Love, sentimentality and mourning became a personal thing during the late 18th century, something facilitated by the humanist Neoclassical movement. Beyond being simple a band of a ring with a name dedication, the person being memorialised could often become the artwork itself. This isn’t in the elaborate sense of the Neoclassical jewels, but the initials and the dedication are so simplistic and powerful, that the very individual becomes the art; the wearer becomes the physical tombstone with which is it placed.
With this ring, we have the Latin phrase wrapping the navette shape and flanking the initials inside. Note the very fine embellishments to the initials in the sepia; it can be truly said that a fine artist was quite meticulous in their creation of this ring, as it has a lot of intricacies in its simplicity.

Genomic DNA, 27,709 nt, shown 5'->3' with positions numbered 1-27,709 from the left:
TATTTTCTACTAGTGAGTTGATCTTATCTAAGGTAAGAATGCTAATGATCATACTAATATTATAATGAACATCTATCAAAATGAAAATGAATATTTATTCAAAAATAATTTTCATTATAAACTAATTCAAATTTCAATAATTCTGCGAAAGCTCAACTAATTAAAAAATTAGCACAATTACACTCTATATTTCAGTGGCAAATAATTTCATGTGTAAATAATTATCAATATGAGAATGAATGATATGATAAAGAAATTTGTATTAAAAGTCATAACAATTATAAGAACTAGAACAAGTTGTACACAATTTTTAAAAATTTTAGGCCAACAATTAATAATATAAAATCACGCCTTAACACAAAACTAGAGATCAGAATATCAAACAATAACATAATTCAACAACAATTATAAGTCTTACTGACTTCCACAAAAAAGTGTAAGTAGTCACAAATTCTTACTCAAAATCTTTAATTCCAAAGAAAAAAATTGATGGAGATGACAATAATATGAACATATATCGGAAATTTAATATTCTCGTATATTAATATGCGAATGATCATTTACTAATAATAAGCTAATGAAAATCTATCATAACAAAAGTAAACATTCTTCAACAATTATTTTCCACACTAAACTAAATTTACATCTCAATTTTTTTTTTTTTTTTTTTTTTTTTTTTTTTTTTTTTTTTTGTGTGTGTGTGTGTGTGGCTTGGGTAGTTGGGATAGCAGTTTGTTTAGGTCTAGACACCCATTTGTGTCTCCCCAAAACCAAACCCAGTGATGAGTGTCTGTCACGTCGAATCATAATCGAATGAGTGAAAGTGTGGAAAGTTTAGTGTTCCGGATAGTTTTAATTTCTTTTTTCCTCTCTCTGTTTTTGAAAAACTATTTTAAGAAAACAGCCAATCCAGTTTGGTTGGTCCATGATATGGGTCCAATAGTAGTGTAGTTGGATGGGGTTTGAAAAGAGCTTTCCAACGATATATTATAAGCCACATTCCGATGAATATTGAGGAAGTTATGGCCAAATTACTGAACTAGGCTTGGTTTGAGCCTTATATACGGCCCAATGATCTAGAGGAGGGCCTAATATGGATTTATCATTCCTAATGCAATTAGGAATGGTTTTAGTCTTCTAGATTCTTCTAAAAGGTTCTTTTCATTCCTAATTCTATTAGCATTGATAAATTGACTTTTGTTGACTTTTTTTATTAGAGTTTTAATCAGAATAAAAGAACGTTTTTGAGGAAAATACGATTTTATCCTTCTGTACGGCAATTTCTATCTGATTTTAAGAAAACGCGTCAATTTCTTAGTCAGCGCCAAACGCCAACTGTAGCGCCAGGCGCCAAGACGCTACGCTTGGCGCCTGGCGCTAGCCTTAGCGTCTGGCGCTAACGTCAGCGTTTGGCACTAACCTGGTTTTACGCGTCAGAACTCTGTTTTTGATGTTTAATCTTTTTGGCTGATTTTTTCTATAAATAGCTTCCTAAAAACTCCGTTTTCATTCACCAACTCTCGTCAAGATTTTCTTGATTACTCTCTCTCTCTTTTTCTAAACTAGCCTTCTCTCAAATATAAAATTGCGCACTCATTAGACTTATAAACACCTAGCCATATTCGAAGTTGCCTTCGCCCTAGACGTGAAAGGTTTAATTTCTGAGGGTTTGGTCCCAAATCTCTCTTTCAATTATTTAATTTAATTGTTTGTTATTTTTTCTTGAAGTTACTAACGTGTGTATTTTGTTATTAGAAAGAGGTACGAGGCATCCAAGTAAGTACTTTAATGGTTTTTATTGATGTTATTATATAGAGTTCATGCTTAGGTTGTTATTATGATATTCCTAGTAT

The initials being worn by a loved one for their departed is common in Neoclassical jewels, regardless of their quality. Quite often, it is the finer jewel that uses materials to form the initials of the loved one (such as diamonds), rather than showing the allegorical sentimental depiction of mourning. There is a specific nature to their creation that makes them survive the years beyond other forms of memorial jewels, due much to their being specific – these jewels are harder to re-appropriate.
Indeed, beyond all, it shows how society had changed. For a ring created around the period of the American Revolution and French Great Terror, there’s a distinct importance upon the value of human life, be it for the culmination of their importance to society or simply to the family and person that was I mourning. For a jewel to be worn in such bold fashion as a marker for a personal statement of love, suddenly the Church or Monarchy seem to be on the peripherals of importance to a person.